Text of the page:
Skip to main content

tv   Washington Journal James Grossman Discusses the Battle over Confederate...  CSPAN  August 20, 2017 12:52pm-1:22pm EDT

12:52 pm
i became a republican. by a conversation with jeff moss. >> there was no jobs in information security for any of us. so this was really a hobby. as an internet group, and there were jobs and people or paintings online and there's money at risk, all of the sudden, hackers started getting jobs doing security. >> watch on c-span and a listen using the c-span radio app. >> joining us now is james grossman, the executive director american historical association. he is here to discuss the debate over removing confederate monuments. e over removing confederate monuments. thank you for joining us today.
12:53 pm
we have had an ongoing debate coming down and being torn down. give us the history about these monuments. go up andost of them why? >> most of them between 1900 and 1920. it was not so much monuments as .enaming schools they made a political statement to put in prominent public thats, large monuments were basically a part of the and itshment of jim crow was part of the way of saying, this is a whitespace. white supremacy is legitimate.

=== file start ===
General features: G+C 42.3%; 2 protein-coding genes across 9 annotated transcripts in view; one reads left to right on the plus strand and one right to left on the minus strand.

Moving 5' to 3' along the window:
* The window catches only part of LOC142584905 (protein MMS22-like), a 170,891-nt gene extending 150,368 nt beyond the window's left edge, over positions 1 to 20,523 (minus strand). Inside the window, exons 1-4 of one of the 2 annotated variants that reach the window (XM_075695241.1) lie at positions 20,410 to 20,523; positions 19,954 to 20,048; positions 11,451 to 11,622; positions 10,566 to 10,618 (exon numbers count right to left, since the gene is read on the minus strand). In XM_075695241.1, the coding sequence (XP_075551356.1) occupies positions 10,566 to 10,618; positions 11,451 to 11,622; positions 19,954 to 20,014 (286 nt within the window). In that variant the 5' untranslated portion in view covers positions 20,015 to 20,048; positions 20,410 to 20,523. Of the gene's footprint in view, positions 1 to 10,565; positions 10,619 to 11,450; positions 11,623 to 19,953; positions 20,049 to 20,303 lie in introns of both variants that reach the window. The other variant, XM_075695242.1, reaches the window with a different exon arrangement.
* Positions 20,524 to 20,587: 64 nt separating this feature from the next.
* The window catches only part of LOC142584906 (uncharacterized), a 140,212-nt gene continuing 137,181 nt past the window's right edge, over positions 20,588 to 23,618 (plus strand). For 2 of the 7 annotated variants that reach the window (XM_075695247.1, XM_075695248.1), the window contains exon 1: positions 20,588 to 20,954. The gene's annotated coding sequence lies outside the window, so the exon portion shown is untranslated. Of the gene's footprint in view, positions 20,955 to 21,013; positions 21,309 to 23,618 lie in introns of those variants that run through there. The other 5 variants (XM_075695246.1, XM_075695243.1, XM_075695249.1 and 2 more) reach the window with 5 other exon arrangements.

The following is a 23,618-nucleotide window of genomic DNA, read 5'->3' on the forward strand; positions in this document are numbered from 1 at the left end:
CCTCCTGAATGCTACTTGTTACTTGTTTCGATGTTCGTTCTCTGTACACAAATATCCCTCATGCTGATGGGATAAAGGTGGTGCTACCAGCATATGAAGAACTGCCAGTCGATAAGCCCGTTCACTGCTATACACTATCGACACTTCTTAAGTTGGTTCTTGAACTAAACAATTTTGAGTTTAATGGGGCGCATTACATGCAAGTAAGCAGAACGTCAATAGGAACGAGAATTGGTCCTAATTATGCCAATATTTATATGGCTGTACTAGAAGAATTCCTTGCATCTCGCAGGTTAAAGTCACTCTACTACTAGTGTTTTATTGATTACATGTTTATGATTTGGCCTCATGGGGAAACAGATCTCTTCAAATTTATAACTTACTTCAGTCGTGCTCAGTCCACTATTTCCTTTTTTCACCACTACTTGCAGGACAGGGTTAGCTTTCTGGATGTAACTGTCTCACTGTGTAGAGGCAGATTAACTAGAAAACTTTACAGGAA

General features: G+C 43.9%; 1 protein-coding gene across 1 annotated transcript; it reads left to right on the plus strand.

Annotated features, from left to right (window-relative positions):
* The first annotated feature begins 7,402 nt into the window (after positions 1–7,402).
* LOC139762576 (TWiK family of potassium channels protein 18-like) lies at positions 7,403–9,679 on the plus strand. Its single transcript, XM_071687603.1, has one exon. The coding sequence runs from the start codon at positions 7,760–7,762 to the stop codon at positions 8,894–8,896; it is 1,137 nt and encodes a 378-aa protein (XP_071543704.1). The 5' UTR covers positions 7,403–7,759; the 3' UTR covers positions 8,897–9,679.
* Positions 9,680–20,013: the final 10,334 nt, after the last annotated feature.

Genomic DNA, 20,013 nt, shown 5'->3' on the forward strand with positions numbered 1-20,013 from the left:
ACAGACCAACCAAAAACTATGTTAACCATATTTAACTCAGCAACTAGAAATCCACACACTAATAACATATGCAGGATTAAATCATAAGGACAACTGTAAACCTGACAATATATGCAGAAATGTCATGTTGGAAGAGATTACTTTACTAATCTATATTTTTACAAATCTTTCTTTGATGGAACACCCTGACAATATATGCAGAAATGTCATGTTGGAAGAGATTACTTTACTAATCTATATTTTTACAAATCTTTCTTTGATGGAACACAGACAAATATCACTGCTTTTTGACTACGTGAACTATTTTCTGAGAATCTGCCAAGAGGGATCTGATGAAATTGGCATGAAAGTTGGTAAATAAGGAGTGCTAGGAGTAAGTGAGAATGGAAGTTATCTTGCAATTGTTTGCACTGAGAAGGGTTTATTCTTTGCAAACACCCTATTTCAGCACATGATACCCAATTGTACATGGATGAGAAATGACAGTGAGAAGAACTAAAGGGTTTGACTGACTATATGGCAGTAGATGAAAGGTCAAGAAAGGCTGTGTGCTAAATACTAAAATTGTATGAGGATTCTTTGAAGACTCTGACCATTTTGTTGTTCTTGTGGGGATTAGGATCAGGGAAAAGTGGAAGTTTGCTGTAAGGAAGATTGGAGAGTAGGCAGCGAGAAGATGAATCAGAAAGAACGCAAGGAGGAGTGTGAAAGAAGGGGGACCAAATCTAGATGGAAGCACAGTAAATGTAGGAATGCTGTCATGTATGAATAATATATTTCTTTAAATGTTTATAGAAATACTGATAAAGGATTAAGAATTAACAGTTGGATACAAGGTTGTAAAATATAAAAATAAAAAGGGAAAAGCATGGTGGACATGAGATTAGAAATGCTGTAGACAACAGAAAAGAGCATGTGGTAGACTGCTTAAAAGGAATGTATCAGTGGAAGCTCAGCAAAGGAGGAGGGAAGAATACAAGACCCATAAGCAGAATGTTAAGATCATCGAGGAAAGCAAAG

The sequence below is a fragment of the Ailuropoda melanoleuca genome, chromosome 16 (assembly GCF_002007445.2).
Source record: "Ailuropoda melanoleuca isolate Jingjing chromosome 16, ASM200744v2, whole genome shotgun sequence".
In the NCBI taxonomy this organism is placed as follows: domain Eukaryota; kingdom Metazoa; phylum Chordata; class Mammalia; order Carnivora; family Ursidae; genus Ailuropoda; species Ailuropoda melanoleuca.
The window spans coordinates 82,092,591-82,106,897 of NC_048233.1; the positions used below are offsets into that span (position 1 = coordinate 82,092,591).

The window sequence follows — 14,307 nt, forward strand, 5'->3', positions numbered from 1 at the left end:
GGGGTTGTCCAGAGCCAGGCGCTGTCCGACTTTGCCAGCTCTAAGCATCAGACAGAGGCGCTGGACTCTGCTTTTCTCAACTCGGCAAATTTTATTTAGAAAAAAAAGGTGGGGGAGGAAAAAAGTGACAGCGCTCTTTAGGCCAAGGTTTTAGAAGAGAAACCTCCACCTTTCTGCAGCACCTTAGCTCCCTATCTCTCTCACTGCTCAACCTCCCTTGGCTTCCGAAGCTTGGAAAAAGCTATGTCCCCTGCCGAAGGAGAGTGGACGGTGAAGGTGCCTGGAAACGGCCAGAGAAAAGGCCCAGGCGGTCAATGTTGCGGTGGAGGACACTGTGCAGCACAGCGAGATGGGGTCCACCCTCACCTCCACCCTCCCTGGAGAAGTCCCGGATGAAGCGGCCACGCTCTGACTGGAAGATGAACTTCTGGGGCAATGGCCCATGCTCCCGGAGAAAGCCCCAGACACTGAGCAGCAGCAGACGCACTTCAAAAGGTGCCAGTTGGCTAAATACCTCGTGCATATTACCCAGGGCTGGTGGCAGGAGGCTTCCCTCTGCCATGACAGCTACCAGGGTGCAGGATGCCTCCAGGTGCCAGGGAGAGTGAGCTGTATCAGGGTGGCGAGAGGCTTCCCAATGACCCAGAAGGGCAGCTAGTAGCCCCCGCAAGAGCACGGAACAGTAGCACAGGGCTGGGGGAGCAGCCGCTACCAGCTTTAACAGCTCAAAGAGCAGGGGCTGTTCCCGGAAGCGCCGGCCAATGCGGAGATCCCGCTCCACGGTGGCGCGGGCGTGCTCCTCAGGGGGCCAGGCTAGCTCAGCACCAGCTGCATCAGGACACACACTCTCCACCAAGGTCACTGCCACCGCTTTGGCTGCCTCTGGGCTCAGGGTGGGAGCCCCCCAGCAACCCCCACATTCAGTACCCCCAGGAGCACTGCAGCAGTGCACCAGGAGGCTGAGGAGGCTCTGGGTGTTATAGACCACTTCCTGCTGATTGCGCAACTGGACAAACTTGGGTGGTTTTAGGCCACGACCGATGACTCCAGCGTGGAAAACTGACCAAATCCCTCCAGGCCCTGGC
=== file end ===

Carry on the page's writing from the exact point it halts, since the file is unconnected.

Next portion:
12:54 pm
we know a for the second because of the timing. why do you rename presbyterian cemetery and stonewall jackson cemetery 1949? what does that have to do with the timing of civil war? what a can -- coincidence that the renaming in 1954, they are schools after brown versus board of education. the creation of the memorials, the creation after political officials, political act. host: was there a debate?
12:55 pm